Sunday, April 06, 2008

Applied Ag Law

While many discussions on this blog involve policy issues and “big picture” agricultural law, it is good to remember that agricultural laws impact farmers as well as others on a personal level. And, the interaction of different laws may be complex. A reader’s recent question provided an example.

A farmer had farmed for 50 years along a river, with drainage pipe for his fields running to the river. Over the years the pipe had become clogged and the tide gate was eroded. He said that when the snows melted and the river rose, his fields flooded. He asked if he could make repairs to the system without permission from the local permitting authority.

My response to him was perhaps not that satisfying, but it was the best I could do under the circumstances. I replied as follows:
I cannot give you a yes or no answer to your question, nor can I advise you on this legal matter. I am not a licensed attorney in your state. However, the situation you described may well involve your local drainage laws, state water law and federal law under both the Clean Water Act and the Swampbuster provisions of the federal farm programs. Given the potential penalties that maybe involved, it is always safest to obtain permission from local authorities as well as your Farm Service Agency (FSA) and Natural Resources Conservation (NRCS) offices. Otherwise, you should contact an attorney in your state that is familiar with these types of issues. The American Agricultural Law Association sometimes serves as a good referral for attorneys interested in agricultural law issues. There is a public member search available by state. Your state bar association may also have an agricultural law or water law section that would be a good resource to you in finding an attorney. Good luck to you, and thanks for checking out the aglaw blog.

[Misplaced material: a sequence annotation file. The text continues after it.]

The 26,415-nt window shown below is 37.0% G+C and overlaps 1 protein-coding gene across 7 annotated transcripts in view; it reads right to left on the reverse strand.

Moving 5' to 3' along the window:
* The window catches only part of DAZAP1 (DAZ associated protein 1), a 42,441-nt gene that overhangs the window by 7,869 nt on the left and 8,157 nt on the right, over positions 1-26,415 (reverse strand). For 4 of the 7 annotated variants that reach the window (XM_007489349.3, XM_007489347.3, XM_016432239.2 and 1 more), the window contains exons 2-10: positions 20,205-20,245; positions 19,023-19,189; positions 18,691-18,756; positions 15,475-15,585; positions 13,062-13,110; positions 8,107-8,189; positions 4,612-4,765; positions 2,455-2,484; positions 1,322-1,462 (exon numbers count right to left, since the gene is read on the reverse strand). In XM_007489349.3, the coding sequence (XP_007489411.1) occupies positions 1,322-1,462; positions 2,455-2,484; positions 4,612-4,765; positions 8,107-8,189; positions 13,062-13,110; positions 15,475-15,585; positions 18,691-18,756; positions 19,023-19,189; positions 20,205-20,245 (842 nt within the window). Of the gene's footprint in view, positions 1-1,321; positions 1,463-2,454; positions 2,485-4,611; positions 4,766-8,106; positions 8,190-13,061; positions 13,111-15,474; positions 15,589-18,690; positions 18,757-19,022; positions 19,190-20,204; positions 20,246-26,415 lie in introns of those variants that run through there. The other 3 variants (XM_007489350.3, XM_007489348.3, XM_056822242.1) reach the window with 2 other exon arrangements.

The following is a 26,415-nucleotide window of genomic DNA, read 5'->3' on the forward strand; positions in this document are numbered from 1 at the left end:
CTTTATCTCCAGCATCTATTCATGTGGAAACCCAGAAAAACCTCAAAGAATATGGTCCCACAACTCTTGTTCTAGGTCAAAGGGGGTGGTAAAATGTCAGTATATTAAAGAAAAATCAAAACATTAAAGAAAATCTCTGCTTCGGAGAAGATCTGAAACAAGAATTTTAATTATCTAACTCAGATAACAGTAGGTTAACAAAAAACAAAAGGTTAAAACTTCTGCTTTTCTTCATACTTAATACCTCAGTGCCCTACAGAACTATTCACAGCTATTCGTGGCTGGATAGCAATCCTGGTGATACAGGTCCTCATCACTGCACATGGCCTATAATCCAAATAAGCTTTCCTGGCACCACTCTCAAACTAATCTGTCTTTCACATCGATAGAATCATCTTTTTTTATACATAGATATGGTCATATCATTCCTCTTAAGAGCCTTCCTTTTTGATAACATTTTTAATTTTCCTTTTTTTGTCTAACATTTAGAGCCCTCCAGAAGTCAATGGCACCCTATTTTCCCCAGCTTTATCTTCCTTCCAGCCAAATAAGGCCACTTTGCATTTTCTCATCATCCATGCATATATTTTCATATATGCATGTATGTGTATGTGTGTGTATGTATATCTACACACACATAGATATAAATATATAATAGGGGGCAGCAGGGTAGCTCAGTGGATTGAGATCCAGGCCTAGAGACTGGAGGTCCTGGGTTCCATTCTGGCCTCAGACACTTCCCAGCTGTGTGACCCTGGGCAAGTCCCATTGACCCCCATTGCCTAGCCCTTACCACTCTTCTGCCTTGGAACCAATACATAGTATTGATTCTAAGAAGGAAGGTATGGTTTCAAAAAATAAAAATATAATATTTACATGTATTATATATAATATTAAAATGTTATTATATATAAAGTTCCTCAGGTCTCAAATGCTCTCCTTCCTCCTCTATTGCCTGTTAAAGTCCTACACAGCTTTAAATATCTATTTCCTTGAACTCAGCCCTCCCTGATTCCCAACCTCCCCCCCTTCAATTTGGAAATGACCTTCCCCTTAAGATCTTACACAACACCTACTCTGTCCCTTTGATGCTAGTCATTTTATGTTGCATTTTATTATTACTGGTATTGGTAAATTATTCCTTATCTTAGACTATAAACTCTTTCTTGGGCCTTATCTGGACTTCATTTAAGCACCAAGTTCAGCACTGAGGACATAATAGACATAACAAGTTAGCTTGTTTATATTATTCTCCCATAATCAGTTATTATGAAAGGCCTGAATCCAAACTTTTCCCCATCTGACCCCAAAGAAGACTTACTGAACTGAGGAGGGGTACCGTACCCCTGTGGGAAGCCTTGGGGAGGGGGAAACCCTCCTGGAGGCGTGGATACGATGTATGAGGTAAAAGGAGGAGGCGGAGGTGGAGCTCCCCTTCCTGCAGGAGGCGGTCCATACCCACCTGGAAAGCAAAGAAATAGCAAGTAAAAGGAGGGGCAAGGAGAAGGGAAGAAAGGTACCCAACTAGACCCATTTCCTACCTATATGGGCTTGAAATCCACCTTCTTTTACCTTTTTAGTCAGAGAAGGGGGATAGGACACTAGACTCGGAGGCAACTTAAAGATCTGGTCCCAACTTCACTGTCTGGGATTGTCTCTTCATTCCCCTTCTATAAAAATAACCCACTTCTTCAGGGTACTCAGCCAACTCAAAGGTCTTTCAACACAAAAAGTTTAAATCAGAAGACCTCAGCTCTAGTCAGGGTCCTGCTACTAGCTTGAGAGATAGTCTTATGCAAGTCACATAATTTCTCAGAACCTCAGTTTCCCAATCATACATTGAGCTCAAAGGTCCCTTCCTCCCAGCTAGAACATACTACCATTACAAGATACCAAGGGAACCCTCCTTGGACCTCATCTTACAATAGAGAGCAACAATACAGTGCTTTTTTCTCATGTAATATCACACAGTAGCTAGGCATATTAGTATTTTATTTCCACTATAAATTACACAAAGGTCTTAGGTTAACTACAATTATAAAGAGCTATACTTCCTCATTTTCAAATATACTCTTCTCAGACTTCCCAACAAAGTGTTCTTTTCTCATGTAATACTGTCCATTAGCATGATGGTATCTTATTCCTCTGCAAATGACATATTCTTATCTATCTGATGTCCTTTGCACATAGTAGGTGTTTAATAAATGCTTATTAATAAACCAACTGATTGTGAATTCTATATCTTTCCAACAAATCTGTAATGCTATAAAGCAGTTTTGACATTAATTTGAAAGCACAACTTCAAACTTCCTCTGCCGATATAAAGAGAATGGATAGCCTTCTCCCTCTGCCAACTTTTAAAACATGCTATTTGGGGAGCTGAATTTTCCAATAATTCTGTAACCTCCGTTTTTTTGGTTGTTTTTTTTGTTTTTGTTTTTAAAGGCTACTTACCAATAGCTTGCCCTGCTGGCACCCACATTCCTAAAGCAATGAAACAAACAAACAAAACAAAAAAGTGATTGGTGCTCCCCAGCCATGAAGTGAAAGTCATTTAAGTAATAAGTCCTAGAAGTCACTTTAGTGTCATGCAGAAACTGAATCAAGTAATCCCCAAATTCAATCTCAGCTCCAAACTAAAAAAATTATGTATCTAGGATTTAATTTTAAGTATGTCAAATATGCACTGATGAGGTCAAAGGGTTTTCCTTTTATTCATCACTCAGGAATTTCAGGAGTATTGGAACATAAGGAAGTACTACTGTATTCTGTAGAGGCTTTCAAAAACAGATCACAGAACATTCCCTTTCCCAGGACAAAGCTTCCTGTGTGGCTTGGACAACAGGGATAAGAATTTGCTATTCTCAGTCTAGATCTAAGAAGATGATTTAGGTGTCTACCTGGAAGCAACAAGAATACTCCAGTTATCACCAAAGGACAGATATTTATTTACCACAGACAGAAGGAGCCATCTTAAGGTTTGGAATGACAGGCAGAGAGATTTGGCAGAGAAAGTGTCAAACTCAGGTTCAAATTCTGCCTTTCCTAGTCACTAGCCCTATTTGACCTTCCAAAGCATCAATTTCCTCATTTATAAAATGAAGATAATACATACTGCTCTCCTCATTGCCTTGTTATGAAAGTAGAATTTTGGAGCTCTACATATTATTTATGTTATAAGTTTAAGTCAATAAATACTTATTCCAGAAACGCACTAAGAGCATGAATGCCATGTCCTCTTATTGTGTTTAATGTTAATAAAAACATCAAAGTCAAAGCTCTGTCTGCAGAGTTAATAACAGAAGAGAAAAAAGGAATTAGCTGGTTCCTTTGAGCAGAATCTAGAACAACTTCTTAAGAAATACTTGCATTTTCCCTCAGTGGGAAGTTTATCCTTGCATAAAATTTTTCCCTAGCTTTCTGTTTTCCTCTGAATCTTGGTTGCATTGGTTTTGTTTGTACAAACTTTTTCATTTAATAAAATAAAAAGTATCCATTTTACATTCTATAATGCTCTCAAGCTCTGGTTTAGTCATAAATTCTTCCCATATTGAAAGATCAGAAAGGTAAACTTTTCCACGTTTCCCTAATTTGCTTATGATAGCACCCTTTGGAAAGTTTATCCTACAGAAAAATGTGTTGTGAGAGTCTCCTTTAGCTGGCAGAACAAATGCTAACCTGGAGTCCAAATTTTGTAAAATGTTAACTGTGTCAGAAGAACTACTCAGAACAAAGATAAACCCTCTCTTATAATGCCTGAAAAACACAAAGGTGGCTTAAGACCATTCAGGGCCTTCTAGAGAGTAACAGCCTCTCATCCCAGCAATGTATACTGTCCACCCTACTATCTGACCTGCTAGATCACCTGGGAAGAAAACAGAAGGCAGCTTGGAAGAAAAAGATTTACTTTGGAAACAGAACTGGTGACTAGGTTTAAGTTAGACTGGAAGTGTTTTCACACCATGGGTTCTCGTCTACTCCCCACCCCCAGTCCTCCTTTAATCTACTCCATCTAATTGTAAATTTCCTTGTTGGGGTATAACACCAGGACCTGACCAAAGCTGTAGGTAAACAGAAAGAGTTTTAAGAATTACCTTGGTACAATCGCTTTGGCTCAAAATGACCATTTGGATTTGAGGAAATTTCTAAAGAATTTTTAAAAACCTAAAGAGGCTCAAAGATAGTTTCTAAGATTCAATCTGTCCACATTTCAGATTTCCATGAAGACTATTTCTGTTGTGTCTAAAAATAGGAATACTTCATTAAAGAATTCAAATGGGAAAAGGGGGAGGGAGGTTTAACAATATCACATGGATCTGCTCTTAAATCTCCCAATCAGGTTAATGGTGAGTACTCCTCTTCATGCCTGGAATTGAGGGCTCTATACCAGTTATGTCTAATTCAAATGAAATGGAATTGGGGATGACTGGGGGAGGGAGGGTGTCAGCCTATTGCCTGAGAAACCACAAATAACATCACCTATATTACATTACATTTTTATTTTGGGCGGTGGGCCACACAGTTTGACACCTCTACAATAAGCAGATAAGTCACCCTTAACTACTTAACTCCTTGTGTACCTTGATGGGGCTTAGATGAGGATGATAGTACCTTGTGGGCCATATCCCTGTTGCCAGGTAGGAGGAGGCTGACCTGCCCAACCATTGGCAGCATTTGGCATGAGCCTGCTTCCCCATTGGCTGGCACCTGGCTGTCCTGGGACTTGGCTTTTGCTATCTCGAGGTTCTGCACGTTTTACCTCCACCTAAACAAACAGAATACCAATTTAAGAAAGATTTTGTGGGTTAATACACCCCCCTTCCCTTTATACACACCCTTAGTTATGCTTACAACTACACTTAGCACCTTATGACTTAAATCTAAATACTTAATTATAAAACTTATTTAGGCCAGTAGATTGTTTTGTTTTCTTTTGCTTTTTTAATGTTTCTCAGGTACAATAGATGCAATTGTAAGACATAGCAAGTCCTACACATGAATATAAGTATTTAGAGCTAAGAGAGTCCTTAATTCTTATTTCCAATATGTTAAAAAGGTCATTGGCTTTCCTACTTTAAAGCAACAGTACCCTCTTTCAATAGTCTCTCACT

Just another reminder that there is a need for good agricultural law attorneys!


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